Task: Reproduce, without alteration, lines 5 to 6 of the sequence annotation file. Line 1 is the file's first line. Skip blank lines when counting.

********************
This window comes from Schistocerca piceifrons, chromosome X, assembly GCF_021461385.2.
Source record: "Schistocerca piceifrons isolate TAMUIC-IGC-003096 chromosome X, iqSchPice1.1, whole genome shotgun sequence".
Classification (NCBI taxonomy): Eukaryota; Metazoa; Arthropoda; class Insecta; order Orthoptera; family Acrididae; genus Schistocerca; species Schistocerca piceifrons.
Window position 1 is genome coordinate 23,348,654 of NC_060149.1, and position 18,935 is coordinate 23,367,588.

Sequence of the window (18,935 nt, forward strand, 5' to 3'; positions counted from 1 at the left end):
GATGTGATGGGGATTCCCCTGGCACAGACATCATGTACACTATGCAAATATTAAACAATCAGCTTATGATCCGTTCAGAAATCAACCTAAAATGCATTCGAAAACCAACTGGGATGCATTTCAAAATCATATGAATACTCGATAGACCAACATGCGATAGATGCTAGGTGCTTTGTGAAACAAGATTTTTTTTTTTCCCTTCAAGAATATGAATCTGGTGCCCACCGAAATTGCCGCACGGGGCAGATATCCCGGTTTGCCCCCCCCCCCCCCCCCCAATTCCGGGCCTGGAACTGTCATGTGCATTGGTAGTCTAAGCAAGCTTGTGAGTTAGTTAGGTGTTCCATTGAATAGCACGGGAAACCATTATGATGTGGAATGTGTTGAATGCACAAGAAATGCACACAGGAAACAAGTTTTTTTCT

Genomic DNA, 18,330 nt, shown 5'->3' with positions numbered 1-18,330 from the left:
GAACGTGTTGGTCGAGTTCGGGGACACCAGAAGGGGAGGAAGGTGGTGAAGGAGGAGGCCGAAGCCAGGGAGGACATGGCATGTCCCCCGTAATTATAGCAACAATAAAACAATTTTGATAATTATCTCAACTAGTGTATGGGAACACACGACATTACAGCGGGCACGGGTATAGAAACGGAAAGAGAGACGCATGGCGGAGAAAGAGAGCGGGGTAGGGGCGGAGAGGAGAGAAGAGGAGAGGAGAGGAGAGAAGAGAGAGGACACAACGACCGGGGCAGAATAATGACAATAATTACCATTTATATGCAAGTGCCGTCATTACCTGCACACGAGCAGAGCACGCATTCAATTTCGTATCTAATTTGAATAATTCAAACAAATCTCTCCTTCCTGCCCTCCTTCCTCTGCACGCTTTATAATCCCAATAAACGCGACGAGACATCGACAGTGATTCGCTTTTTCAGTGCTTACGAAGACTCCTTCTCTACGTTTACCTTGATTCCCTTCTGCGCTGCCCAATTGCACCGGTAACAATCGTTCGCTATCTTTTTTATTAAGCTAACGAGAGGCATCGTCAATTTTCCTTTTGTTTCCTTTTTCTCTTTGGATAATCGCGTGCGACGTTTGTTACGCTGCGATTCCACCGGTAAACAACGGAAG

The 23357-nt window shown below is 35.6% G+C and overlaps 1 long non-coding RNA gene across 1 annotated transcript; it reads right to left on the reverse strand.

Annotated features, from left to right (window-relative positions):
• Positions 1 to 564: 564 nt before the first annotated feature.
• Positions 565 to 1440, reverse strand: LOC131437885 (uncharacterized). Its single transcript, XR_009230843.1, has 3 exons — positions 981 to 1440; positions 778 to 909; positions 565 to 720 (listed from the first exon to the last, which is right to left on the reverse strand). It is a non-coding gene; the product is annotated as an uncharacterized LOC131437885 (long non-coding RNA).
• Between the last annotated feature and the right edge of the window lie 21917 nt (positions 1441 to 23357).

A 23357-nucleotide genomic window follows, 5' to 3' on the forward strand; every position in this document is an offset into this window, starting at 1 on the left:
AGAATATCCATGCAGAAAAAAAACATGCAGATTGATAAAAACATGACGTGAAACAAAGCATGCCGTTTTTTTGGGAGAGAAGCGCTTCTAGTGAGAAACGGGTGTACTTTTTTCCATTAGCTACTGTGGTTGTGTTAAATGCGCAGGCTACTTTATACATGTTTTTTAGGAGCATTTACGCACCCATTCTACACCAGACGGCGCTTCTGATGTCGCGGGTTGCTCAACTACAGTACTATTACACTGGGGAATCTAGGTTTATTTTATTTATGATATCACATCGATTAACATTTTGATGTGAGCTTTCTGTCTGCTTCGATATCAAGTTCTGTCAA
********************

Sequence of the window (18,935 nt, forward strand, 5' to 3'; positions counted from 1 at the left end):
GATGTGATGGGGATTCCCCTGGCACAGACATCATGTACACTATGCAAATATTAAACAATCAGCTTATGATCCGTTCAGAAATCAACCTAAAATGCATTCGAAAACCAACTGGGATGCATTTCAAAATCATATGAATACTCGATAGACCAACATGCGATAGATGCTAGGTGCTTTGTGAAACAAGATTTTTTTTTTTCCCTTCAAGAATATGAATCTGGTGCCCACCGAAATTGCCGCACGGGGCAGATATCCCGGTTTGCCCCCCCCCCCCCCCCCCAATTCCGGGCCTGGAACTGTCATGTGCATTGGTAGTCTAAGCAAGCTTGTGAGTTAGTTAGGTGTTCCATTGAATAGCACGGGAAACCATTATGATGTGGAATGTGTTGAATGCACAAGAAATGCACACAGGAAACAAGTTTTTTTCT